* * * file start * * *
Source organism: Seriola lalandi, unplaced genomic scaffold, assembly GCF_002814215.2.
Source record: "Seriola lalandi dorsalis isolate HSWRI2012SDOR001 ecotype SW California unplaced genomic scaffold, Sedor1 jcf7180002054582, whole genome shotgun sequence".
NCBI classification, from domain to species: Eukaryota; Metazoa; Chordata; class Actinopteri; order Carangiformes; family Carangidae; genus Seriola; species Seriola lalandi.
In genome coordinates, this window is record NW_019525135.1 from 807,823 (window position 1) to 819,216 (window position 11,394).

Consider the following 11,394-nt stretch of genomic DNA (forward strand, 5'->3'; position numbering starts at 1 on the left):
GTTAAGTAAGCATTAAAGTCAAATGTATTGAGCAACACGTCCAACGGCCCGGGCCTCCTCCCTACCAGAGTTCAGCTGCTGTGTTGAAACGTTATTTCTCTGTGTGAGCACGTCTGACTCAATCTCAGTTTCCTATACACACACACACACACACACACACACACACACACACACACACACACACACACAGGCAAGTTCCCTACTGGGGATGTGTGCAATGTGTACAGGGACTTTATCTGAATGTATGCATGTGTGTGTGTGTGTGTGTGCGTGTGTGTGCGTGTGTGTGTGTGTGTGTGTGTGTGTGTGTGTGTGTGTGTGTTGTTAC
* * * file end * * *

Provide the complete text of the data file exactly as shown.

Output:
Source organism: Seriola lalandi, unplaced genomic scaffold, assembly GCF_002814215.2.
Source record: "Seriola lalandi dorsalis isolate HSWRI2012SDOR001 ecotype SW California unplaced genomic scaffold, Sedor1 jcf7180002054582, whole genome shotgun sequence".
NCBI classification, from domain to species: Eukaryota; Metazoa; Chordata; class Actinopteri; order Carangiformes; family Carangidae; genus Seriola; species Seriola lalandi.
In genome coordinates, this window is record NW_019525135.1 from 807,823 (window position 1) to 819,216 (window position 11,394).

Consider the following 11,394-nt stretch of genomic DNA (forward strand, 5'->3'; position numbering starts at 1 on the left):
GTTAAGTAAGCATTAAAGTCAAATGTATTGAGCAACACGTCCAACGGCCCGGGCCTCCTCCCTACCAGAGTTCAGCTGCTGTGTTGAAACGTTATTTCTCTGTGTGAGCACGTCTGACTCAATCTCAGTTTCCTATACACACACACACACACACACACACACACACACACACACACACACACACACACAGGCAAGTTCCCTACTGGGGATGTGTGCAATGTGTACAGGGACTTTATCTGAATGTATGCATGTGTGTGTGTGTGTGTGTGCGTGTGTGTGCGTGTGTGTGTGTGTGTGTGTGTGTGTGTGTGTGTGTGTGTGTTGTTAC